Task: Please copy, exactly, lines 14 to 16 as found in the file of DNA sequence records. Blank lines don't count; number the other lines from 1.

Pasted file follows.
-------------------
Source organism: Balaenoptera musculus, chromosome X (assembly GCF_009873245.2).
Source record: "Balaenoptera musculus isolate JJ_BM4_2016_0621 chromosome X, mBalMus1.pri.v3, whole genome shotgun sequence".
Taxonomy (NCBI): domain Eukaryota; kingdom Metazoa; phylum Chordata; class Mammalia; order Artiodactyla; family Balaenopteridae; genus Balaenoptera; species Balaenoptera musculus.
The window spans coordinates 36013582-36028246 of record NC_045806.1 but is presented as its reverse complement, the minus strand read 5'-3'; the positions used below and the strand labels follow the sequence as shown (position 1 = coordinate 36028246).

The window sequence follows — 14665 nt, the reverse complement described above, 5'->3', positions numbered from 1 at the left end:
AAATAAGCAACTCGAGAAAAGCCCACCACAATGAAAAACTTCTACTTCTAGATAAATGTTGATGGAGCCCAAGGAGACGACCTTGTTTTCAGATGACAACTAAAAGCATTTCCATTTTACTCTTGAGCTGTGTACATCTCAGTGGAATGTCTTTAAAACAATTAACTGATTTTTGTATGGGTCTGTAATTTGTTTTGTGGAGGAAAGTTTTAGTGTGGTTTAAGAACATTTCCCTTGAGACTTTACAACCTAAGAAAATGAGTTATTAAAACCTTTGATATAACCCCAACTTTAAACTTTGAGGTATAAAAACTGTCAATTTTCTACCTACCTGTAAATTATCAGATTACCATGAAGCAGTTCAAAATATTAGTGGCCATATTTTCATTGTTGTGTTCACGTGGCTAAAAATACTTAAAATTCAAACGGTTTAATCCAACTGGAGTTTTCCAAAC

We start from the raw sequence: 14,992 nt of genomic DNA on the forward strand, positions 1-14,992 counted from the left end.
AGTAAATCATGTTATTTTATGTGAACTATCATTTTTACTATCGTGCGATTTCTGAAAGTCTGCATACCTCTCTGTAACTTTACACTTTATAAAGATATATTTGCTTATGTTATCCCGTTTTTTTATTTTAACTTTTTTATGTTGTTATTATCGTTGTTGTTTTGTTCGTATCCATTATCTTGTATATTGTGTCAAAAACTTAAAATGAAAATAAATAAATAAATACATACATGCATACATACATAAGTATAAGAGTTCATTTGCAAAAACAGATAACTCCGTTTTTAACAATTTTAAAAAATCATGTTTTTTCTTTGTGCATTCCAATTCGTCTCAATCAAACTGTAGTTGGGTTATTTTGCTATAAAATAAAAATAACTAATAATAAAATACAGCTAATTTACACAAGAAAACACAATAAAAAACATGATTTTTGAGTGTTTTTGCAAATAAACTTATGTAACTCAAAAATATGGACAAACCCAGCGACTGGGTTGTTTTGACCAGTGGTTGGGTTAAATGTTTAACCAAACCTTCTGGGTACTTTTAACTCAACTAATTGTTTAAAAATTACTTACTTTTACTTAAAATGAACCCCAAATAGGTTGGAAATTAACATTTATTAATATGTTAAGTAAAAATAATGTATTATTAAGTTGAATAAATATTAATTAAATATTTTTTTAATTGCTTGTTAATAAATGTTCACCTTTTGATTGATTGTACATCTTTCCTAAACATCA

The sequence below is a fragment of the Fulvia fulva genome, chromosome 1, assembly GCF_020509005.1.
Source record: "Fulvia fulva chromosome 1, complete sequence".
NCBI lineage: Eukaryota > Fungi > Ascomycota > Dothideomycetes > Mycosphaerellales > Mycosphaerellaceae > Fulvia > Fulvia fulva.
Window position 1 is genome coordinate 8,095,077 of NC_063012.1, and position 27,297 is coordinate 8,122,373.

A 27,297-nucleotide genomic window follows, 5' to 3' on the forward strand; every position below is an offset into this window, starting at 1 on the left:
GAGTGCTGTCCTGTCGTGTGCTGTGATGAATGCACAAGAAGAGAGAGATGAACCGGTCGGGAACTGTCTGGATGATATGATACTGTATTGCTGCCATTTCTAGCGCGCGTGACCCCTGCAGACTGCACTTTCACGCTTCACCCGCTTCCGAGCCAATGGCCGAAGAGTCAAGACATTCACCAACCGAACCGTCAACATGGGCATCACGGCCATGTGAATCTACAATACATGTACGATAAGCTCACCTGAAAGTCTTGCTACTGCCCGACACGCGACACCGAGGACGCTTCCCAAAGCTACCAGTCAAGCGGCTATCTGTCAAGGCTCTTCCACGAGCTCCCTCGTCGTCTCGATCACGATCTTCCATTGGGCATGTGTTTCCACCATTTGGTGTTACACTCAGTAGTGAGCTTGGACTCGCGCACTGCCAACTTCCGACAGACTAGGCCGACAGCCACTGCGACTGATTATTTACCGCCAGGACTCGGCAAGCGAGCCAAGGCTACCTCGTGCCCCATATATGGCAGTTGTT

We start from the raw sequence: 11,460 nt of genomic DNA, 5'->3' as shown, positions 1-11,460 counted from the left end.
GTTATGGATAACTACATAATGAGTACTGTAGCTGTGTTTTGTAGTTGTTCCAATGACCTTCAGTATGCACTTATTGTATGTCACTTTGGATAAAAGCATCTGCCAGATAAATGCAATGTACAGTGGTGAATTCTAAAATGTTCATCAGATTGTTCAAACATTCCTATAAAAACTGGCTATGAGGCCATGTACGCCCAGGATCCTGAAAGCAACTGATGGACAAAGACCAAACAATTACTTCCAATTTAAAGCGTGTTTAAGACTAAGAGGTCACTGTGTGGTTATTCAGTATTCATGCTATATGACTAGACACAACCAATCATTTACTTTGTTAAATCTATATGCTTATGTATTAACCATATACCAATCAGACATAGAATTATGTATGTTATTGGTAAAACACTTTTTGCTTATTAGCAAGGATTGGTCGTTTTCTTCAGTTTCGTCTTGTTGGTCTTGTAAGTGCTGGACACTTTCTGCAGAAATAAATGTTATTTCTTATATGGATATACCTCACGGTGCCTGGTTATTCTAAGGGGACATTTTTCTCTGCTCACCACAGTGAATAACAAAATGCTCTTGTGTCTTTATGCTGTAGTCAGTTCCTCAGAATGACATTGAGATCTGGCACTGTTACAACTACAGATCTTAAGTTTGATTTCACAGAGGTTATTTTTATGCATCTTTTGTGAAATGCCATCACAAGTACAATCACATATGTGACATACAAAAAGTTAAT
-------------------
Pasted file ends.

GAGTGCTGTCCTGTCGTGTGCTGTGATGAATGCACAAGAAGAGAGAGATGAACCGGTCGGGAACTGTCTGGATGATATGATACTGTATTGCTGCCATTTCTAGCGCGCGTGACCCCTGCAGACTGCACTTTCACGCTTCACCCGCTTCCGAGCCAATGGCCGAAGAGTCAAGACATTCACCAACCGAACCGTCAACATGGGCATCACGGCCATGTGAATCTACAATACATGTACGATAAGCTCACCTGAAAGTCTTGCTACTGCCCGACACGCGACACCGAGGACGCTTCCCAAAGCTACCAGTCAAGCGGCTATCTGTCAAGGCTCTTCCACGAGCTCCCTCGTCGTCTCGATCACGATCTTCCATTGGGCATGTGTTTCCACCATTTGGTGTTACACTCAGTAGTGAGCTTGGACTCGCGCACTGCCAACTTCCGACAGACTAGGCCGACAGCCACTGCGACTGATTATTTACCGCCAGGACTCGGCAAGCGAGCCAAGGCTACCTCGTGCCCCATATATGGCAGTTGTT

We start from the raw sequence: 11,460 nt of genomic DNA, 5'->3' as shown, positions 1-11,460 counted from the left end.
GTTATGGATAACTACATAATGAGTACTGTAGCTGTGTTTTGTAGTTGTTCCAATGACCTTCAGTATGCACTTATTGTATGTCACTTTGGATAAAAGCATCTGCCAGATAAATGCAATGTACAGTGGTGAATTCTAAAATGTTCATCAGATTGTTCAAACATTCCTATAAAAACTGGCTATGAGGCCATGTACGCCCAGGATCCTGAAAGCAACTGATGGACAAAGACCAAACAATTACTTCCAATTTAAAGCGTGTTTAAGACTAAGAGGTCACTGTGTGGTTATTCAGTATTCATGCTATATGACTAGACACAACCAATCATTTACTTTGTTAAATCTATATGCTTATGTATTAACCATATACCAATCAGACATAGAATTATGTATGTTATTGGTAAAACACTTTTTGCTTATTAGCAAGGATTGGTCGTTTTCTTCAGTTTCGTCTTGTTGGTCTTGTAAGTGCTGGACACTTTCTGCAGAAATAAATGTTATTTCTTATATGGATATACCTCACGGTGCCTGGTTATTCTAAGGGGACATTTTTCTCTGCTCACCACAGTGAATAACAAAATGCTCTTGTGTCTTTATGCTGTAGTCAGTTCCTCAGAATGACATTGAGATCTGGCACTGTTACAACTACAGATCTTAAGTTTGATTTCACAGAGGTTATTTTTATGCATCTTTTGTGAAATGCCATCACAAGTACAATCACATATGTGACATACAAAAAGTTAAT